Max Erhardt did his part to provide warmth for his family during winter’s coldest months. His miraculous deal for two hundred pounds of coal, when his boy was only four, helped his brood to survive the harshest hours of the hard winter of 1947–48. Milder winters followed, but Gisela’s desire for cooked meals, though meager, drove her and her boy to filch wood wherever they could find suitable pieces to burn; having none would mean frigid nights and hungry stomachs. An enforced 2:00 p.m.
daily curfew limited their scavenger hunts to midday hours. Those found on the streets beyond the curfew risked death.
Actual conditions were much harder for the German survivors than the rest of the postwar world imagined. With food in short supply, most of the German population faced starvation. Lack of distribution and delivery means exacerbated the shortage problem. The whole German nation sorely needed a clean infrastructure of roads and an adequate supply of suitable vehicles, but not many other countries cared. Germany, after all, had instigated hostilities—wasn’t she now deserving of her awful conditions?
Mother and son braved brutal weather and encountered other desperate housewives and their offspring as they stood in long lines and waited for their turn to pick from meager piles of greenish potatoes dumped on street corners by local farmers. Garden vegetables grown at home could be cobbled up with other indefinable scraps into potato-based soups.
Tell and his mother, 1947
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Picking garden raspberries that belonged to someone else, however, was hazardous. “My mother and I had to go to a farmer to pick up some eggs. I was maybe five years old then, or four . . . a small kid. During the two-mile hike back home, we stopped to pick some wild raspberries.
Suddenly we hear the sound of a shotgun blast and we stop picking. The farmer shot at us, because we were picking the berries,” Tell related years later.Real coffee—long supplanted by grain drinks—and fresh meats and rich dessert creams, cakes, and other delicacies were definitely off the menu. To make do, some young boys tended rabbit warrens for meals and for bartered exchanges. Erhardt didn’t have that luxury. Instead, too many nights left him hungry and afraid in the dark. “Sometimes I only had a slice of bread in a day,” he remembered.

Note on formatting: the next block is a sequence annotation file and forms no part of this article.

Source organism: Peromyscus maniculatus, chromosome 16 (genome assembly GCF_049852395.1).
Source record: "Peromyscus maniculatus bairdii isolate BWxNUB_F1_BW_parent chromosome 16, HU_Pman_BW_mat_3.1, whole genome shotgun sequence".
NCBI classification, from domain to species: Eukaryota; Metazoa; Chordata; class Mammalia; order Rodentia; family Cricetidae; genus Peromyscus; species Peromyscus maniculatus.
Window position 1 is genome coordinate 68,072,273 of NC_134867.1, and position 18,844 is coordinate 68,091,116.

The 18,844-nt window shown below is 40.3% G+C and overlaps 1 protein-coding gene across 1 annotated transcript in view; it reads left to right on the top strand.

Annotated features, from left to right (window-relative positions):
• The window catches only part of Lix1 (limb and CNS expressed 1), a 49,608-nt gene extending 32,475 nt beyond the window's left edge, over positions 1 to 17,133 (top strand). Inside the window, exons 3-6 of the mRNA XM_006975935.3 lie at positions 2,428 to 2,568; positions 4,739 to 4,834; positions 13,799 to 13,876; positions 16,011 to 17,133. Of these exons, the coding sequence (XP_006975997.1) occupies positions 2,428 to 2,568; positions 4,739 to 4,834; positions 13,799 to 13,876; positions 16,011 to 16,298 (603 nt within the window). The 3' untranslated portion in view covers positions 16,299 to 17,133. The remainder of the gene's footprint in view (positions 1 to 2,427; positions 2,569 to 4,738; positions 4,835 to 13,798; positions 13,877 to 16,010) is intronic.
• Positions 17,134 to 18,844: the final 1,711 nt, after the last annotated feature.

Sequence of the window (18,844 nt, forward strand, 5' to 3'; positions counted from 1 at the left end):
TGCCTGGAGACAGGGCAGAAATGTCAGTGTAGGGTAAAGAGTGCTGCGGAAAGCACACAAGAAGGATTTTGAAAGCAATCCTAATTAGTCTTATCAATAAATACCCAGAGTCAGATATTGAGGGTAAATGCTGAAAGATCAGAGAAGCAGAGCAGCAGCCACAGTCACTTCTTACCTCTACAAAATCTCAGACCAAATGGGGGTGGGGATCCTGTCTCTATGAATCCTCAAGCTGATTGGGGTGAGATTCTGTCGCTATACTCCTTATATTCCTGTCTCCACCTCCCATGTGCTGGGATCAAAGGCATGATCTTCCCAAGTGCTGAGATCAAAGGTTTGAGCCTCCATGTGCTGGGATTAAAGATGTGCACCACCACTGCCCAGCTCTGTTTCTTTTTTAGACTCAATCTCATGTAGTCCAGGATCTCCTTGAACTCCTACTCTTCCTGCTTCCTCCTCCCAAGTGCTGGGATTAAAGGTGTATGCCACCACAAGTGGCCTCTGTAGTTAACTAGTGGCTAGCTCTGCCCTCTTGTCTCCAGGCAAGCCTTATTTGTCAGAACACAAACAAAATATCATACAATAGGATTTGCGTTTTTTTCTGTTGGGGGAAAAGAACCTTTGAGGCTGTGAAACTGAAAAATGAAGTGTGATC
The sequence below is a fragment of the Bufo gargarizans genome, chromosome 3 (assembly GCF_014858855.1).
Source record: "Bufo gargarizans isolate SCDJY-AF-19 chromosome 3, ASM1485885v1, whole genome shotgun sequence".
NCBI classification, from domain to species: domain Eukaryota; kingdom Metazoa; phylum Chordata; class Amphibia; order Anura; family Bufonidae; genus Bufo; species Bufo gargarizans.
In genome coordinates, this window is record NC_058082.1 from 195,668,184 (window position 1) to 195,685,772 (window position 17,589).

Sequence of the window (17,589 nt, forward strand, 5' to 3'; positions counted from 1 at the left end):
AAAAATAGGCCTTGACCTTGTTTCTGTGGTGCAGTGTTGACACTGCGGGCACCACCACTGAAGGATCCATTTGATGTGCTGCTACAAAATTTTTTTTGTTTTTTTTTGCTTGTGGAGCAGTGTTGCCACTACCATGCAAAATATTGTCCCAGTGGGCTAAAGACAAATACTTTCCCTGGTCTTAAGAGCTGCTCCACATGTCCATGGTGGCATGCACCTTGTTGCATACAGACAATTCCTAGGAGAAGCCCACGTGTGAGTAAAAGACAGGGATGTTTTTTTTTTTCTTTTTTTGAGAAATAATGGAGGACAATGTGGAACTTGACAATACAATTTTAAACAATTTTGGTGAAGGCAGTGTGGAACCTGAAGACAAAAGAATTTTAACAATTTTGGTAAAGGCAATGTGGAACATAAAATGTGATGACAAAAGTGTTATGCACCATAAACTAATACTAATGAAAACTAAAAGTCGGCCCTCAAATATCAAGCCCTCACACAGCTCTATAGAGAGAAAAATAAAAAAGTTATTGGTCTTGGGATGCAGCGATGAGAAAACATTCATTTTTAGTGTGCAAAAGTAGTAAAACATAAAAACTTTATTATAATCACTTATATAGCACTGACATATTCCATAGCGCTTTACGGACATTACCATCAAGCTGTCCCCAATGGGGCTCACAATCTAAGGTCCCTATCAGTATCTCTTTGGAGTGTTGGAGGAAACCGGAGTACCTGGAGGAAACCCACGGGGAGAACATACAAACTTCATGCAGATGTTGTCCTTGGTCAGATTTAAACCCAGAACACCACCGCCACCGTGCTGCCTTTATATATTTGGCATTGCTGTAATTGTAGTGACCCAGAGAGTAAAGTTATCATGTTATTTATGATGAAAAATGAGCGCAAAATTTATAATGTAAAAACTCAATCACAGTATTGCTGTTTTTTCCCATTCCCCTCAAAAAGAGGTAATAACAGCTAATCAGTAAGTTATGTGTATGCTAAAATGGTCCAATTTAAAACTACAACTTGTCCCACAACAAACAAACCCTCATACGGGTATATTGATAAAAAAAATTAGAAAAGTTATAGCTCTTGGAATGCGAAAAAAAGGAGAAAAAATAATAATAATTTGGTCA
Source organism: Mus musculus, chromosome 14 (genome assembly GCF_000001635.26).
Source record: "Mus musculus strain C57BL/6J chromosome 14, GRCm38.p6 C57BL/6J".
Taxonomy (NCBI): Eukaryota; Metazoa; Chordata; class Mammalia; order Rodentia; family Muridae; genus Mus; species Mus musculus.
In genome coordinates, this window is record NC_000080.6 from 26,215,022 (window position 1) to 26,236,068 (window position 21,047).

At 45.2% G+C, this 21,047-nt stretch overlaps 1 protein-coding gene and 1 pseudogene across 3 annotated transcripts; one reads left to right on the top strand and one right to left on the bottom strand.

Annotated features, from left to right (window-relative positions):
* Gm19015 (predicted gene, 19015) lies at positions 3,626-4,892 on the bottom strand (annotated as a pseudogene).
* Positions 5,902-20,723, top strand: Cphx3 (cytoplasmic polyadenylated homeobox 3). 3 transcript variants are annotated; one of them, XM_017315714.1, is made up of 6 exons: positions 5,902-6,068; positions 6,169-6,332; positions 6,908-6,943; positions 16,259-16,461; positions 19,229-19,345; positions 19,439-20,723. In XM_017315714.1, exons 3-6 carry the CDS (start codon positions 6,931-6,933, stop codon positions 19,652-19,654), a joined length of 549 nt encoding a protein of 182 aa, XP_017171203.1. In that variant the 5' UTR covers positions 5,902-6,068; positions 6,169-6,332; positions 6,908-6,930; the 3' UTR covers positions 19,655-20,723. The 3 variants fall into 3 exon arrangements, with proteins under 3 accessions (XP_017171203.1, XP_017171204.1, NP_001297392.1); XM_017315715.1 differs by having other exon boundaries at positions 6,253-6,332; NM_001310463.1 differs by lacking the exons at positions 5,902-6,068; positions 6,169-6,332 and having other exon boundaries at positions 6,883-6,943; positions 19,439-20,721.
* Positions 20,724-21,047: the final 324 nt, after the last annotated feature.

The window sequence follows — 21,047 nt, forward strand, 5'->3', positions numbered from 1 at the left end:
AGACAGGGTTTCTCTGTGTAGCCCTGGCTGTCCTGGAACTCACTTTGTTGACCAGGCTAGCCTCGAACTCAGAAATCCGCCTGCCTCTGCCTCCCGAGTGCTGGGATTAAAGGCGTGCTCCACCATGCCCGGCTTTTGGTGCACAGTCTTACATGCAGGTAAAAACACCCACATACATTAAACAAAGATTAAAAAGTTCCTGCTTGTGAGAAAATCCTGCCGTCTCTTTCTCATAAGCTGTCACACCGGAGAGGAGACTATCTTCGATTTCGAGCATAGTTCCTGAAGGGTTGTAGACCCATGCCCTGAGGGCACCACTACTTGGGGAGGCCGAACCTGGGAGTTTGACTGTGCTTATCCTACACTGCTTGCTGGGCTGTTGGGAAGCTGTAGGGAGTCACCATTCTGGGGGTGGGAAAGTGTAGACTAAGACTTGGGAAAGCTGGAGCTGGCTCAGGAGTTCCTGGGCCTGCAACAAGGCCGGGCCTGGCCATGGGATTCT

From Friedemann Erhardt’s constant hunger grew a desire to cook for others. From the age of six, this gastronomic purpose spilled out of the recesses of his creative mind filled with copious images of food, drink, and peoples’ camaraderie. Perhaps unintended, his daydreams mocked der Führer’s nostrum that one was merely a product of gene-pool struggles. Given the combination of a typesetter father with a pediatric-nurse mother, even the Third Reich’s mathematics of superiority could not have added up to a cook or a chef.
Self-doubts, however, tugged at the young boy’s mind: Why are we hungry? What life is this? What’s my place in this world? Where will I find love? Erhardt would struggle for a lifetime to answer such questions. He would search, like the rest of us, for an understanding of the origin of Life—what we like to think and maybe already know is our soul (our self).
As the years would add up, he would follow—pursue most vigorously—his appetite for physical, mental, and spiritual satiety through cooking, food, teaching, wine; all kinds of relationships, classical and country music, fast cars, motorcycles, fatherhood, and scuba diving.
He would read historical biographies and history books; write recipe books; appear on television shows; make cooking and product demonstrations and do volunteer church work with children just to have a full cup of personal peace and understanding. Believe it or not, he would even cultivate herb gardens from childhood to grave—a necessary salve for his emotional wounds.
For now, though, Erhardt was simply a small German boy growing up under difficult circumstances.
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